Oct. 19 (Bloomberg) -- Canada’s dollar fell as concern European leaders are divided on proposals to increase a bailout fund to solve the region’s sovereign debt crisis drove investors from higher-yielding assets and currencies.
The Canadian currency had fluctuated as crude oil prices swung between gains and losses. Euro-area officials including French President Nicolas Sarkozy were assembling in Frankfurt to narrow divisions four days before a summit of leaders.
“The headlines that Sarkozy saying talks are ‘stuck’ takes the shine off the recent optimism,” said Firas Askari, head of currency trading in Toronto at Bank of Montreal’s BMO Capital Markets unit, by e-mail today. “That means quick risk-off from risk-on and the Canadian dollar takes it on the chin. The market is jittery, and liquidity is very poor.”
Canada’s currency fell 0.6 percent to C$1.0205 per U.S. dollar by 5 p.m. in Toronto. It touched C$1.0085, almost the strongest since Sept. 21. One Canadian dollar buys 97.99 U.S. cents.
Futures on crude oil dropped 2.6 percent to $86.05 a barrel in New York after gaining as much as 1.3 percent. The correlation coefficient between oil and the Canadian dollar was 0.77 today. The coefficient was as high as 0.86 on Aug. 8 and as low as 11 on Sept. 5. A reading of 1 indicates the measures move in lockstep.
The MSCI World Index dropped 0.2 percent after advancing yesterday. The Standard & Poor’s 500 Index declined 1.3 percent. The one-month correlation coefficient of the loonie, as the Canadian currency is often known, with the two benchmarks is 0.87 and 0.89, respectively.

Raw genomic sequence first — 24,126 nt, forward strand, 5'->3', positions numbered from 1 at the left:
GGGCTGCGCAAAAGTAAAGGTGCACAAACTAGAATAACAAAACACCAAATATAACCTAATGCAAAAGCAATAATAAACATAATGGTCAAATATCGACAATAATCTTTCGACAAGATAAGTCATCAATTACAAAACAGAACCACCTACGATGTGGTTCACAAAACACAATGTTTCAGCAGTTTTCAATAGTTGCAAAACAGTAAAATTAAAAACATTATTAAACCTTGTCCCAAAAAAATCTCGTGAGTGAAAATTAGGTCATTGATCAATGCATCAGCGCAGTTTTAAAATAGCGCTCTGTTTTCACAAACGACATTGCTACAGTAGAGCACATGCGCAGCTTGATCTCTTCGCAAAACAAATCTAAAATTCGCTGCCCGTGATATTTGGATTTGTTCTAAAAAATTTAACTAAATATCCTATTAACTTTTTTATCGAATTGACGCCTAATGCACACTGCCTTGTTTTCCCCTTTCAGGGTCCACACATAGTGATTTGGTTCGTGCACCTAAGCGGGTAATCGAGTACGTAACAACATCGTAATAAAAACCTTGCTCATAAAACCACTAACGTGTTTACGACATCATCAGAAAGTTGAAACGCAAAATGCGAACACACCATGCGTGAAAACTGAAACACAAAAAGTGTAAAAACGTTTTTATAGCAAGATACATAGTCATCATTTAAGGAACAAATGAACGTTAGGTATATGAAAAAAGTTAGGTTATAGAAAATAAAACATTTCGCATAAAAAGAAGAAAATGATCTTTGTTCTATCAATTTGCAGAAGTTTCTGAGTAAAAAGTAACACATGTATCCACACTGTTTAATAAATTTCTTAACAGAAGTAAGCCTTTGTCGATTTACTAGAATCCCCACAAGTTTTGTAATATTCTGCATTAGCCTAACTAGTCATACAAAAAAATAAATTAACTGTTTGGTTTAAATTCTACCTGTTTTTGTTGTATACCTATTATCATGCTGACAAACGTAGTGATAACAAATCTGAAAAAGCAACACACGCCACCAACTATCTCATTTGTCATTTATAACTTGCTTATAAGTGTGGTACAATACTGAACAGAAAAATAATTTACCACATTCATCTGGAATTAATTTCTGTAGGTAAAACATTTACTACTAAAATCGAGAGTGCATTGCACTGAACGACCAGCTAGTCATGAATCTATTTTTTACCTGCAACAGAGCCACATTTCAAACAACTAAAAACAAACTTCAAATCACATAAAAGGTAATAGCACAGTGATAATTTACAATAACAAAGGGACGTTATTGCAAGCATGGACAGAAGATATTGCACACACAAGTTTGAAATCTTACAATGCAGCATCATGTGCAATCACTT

Options trading showed bearishness on the Canadian currency has advanced this week. The premium charged for the right to buy the U.S. dollar versus the Canadian dollar in three months over contracts to sell was 3.2 percentage points today after ending last week at 3. So called risk-reversal rates reached a record 4.43 percentage points on Oct. 4.
Volatility in the greenback versus the Canadian dollar fell after rising for two days. One-month implied volatility on the currency pair was 12.93 percent today, from 12.97 yesterday. It climbed as high as 16 percent on Oct. 4. The average during the past five years is 11.6 percent.
Implied volatility, which traders quote and use to set option prices, signals the expected pace of swings in the underlying currency.
Canada sold C$3.5 billion ($3.5 billion) of two-year bonds today, drawing an average yield of 1.097 percent for the 1 percent securities and a bid to cover ratio of 2.38 times, according to the central bank’s website. The previous auction of two-year bonds, on Sept. 14, fetched an average yield of 1.03 percent and a bid-to-coverage ratio of 2.53 times, Bank of Canada data show.
Government bonds fell for a second day, pushing the yield on benchmark 10-year debt two basis points higher to 2.33 percent. The price of the 3.25 percent security maturing in June 2021 fell 21 cents to C$107.86.
Canadian government bonds are down 0.9 percent this month, compared with losses of 0.8 percent for U.S. government bonds, according to Bank of America Merrill Lynch data.
Statistics Canada said earlier that the nation’s index of leading indicators dropped 0.1 percent in September, the first decline in a year, led by declines in manufacturing. Economists surveyed by Bloomberg News predicted the index would rise 0.1 percent, according to the median of eight estimates.
--Editors: Dave Liedtka, Greg Storey
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